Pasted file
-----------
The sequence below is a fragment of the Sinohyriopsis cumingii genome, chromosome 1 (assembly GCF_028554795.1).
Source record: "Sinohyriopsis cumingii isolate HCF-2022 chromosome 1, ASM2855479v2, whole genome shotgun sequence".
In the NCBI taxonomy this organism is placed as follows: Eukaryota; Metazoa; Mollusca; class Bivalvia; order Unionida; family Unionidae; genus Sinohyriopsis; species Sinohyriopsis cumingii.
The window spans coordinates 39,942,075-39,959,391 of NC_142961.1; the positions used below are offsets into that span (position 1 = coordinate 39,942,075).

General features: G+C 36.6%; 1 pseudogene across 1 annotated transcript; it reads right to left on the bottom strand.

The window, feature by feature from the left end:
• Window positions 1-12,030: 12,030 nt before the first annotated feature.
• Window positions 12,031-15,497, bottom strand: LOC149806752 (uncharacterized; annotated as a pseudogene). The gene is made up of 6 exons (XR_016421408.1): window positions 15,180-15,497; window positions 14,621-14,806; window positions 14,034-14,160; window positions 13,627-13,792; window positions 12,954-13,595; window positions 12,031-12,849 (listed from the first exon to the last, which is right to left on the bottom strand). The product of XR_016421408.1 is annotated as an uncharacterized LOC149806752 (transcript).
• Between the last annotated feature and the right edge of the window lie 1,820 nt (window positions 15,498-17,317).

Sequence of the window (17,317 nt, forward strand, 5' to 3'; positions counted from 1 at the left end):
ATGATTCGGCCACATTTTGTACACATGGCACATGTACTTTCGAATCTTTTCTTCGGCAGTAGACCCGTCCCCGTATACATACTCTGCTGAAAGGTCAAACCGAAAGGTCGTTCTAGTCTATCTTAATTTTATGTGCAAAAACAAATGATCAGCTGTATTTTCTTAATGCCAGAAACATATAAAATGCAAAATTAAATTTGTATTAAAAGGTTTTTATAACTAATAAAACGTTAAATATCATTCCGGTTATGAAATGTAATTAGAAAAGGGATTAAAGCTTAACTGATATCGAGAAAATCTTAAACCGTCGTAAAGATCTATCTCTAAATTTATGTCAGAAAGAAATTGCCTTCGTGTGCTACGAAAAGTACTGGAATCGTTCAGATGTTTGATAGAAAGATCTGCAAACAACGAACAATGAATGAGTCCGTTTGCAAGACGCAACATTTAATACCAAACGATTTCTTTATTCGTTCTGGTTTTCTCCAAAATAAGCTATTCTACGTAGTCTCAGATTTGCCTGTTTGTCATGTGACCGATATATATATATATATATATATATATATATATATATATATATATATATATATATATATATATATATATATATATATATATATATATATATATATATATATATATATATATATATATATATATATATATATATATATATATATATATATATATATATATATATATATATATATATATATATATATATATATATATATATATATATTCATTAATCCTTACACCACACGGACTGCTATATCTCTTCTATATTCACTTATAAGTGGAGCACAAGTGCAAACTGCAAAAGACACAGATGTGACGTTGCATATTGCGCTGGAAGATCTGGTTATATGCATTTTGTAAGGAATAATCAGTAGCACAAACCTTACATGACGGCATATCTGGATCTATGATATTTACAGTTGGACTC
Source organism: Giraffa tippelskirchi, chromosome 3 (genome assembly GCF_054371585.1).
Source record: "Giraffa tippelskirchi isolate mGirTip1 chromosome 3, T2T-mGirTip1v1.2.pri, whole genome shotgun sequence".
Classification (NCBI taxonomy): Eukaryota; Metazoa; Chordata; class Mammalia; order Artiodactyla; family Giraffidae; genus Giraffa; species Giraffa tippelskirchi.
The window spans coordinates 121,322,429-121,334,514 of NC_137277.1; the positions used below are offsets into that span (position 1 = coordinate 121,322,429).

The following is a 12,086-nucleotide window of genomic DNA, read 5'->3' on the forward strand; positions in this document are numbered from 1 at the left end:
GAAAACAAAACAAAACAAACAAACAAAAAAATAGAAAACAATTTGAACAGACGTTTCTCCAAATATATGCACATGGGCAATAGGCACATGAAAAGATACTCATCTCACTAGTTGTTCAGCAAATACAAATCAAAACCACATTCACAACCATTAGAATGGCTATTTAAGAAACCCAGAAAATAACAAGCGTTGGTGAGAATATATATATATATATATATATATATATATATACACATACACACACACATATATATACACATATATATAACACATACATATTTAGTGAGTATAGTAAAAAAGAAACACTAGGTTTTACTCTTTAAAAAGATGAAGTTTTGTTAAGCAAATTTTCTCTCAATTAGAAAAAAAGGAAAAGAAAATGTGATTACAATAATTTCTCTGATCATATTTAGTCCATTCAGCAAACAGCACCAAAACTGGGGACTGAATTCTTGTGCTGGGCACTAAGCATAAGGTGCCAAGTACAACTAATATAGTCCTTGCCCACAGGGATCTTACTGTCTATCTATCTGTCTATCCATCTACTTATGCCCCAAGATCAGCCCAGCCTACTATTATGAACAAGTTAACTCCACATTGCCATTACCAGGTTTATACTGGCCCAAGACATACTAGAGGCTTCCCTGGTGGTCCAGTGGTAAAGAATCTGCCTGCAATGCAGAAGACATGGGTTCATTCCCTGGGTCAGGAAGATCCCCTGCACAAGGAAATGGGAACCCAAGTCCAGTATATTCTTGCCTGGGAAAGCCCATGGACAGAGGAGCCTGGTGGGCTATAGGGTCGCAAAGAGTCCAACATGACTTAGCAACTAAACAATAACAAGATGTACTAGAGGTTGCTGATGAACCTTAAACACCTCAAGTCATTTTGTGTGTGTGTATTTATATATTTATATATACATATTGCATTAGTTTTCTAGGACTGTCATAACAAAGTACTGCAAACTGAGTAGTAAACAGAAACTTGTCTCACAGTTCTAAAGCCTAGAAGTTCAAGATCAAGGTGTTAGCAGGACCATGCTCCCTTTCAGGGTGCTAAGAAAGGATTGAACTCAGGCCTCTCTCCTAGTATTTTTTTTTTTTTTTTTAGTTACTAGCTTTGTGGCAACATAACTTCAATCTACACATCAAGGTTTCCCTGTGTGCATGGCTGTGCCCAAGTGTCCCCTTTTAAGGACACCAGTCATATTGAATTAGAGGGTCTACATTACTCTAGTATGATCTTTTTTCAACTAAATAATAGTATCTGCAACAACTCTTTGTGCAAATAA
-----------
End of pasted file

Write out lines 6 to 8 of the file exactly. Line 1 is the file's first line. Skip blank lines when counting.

The window, feature by feature from the left end:
• Window positions 1-12,030: 12,030 nt before the first annotated feature.
• Window positions 12,031-15,497, bottom strand: LOC149806752 (uncharacterized; annotated as a pseudogene). The gene is made up of 6 exons (XR_016421408.1): window positions 15,180-15,497; window positions 14,621-14,806; window positions 14,034-14,160; window positions 13,627-13,792; window positions 12,954-13,595; window positions 12,031-12,849 (listed from the first exon to the last, which is right to left on the bottom strand). The product of XR_016421408.1 is annotated as an uncharacterized LOC149806752 (transcript).